As a writer, I’ve often agreed to a story or interview after the second or third follow up because by then I’m in a better position to schedule something.
Having said that, two follow-ups to your original email is enough; three is too many.
Other Media Notes and Tips
If you’re an artist with an EP or album and end up putting all of your songs on YouTube (without a music or lyric video), consider varying the graphic you use. If you send an outlet a photo of the same album cover that you use for every song you post on YouTube, a writer might like to include your cover and a couple songs in the story but won’t because it’s repetitive.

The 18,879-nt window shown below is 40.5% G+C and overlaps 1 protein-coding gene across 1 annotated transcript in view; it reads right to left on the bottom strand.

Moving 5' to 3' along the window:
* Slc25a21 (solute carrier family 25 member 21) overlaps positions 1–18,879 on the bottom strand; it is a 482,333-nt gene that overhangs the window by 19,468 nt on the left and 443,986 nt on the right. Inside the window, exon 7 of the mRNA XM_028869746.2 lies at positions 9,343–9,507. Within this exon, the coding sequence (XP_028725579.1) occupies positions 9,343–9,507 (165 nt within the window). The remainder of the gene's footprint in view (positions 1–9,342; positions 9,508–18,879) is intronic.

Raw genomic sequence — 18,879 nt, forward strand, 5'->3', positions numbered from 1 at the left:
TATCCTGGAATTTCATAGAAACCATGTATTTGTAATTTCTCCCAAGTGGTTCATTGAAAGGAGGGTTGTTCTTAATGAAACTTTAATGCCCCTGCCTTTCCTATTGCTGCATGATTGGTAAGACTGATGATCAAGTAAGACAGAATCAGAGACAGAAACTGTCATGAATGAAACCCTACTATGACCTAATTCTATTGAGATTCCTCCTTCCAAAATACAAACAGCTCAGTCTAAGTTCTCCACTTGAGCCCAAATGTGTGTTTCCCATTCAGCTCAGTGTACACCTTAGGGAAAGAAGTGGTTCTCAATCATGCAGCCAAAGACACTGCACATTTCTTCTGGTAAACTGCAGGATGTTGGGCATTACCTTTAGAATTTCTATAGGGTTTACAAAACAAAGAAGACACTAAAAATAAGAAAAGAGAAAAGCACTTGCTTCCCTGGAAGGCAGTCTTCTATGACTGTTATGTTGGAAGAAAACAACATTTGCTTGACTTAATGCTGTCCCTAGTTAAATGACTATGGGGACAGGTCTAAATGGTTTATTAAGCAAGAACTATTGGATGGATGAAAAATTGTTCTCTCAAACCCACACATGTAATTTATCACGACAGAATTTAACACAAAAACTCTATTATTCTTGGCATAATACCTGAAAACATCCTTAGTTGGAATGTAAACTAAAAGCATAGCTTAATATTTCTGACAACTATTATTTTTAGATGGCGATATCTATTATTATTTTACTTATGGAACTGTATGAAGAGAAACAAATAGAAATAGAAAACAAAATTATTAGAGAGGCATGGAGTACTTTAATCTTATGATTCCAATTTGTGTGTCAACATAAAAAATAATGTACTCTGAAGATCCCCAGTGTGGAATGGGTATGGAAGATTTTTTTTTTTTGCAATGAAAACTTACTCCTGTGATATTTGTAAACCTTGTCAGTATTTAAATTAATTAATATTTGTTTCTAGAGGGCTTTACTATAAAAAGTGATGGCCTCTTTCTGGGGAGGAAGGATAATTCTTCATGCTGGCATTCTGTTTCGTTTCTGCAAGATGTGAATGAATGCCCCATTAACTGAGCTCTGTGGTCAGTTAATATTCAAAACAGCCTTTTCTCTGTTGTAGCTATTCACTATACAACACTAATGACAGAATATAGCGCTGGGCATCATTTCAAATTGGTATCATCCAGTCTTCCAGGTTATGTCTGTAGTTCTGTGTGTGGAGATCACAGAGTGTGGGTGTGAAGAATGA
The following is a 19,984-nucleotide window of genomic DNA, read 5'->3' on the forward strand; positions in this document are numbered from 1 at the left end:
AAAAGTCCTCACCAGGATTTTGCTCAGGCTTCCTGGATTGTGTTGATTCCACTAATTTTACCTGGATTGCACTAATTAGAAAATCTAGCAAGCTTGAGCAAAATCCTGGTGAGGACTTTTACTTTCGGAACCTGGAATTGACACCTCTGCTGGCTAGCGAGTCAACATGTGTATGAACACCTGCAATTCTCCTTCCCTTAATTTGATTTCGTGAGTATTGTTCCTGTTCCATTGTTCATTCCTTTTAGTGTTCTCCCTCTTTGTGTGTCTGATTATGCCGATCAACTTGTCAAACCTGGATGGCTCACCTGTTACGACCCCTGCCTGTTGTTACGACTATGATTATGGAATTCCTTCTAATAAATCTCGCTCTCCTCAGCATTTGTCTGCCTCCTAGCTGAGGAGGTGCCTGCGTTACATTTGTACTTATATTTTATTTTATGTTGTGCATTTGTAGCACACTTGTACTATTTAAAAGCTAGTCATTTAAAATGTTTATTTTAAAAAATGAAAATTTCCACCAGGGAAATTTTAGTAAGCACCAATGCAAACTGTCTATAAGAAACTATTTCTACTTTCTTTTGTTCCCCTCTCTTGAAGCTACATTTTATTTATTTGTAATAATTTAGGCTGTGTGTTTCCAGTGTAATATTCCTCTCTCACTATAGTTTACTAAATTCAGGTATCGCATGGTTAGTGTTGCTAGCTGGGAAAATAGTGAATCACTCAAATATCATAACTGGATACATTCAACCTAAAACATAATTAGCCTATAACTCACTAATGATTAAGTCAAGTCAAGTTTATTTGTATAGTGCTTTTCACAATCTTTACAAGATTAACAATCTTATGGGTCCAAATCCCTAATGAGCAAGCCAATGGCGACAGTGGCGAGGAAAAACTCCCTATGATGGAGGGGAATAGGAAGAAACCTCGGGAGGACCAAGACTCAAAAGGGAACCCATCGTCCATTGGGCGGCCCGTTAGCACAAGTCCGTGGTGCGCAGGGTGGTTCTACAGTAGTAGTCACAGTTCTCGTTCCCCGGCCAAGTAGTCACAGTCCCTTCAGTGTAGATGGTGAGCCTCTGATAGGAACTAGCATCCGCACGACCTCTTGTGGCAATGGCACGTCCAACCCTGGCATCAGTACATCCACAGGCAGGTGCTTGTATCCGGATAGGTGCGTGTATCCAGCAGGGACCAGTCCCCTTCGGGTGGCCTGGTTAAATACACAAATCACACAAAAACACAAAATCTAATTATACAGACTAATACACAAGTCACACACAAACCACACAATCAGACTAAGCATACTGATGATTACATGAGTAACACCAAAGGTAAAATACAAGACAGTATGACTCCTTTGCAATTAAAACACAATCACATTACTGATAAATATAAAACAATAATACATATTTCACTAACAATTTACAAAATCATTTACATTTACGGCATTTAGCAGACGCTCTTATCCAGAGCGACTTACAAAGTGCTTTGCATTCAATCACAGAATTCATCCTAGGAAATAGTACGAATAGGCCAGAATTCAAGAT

Some outlets will respond and tell you they aren’t able to do a story, but many won’t respond at all. Don’t let that deter you from sending them your next release. In time, your name will become more familiar, and you may plant the seed for later fruit. Don’t give up!
You created incredible music, have amazing stories to share, and there are plenty of writers out there waiting to help you do it. It may take a little time, but keep on keeping on. Persistence pays and steady wins the race, in both life and music.
Pam Windsor is a Nashville-based Music Contributor to Forbes.com and freelances for other publications. She has an extensive background in both writing and receiving press releases. Prior to becoming a freelance journalist, she worked as a reporter/producer and newsroom manager in TV news, followed by a stint in media relations.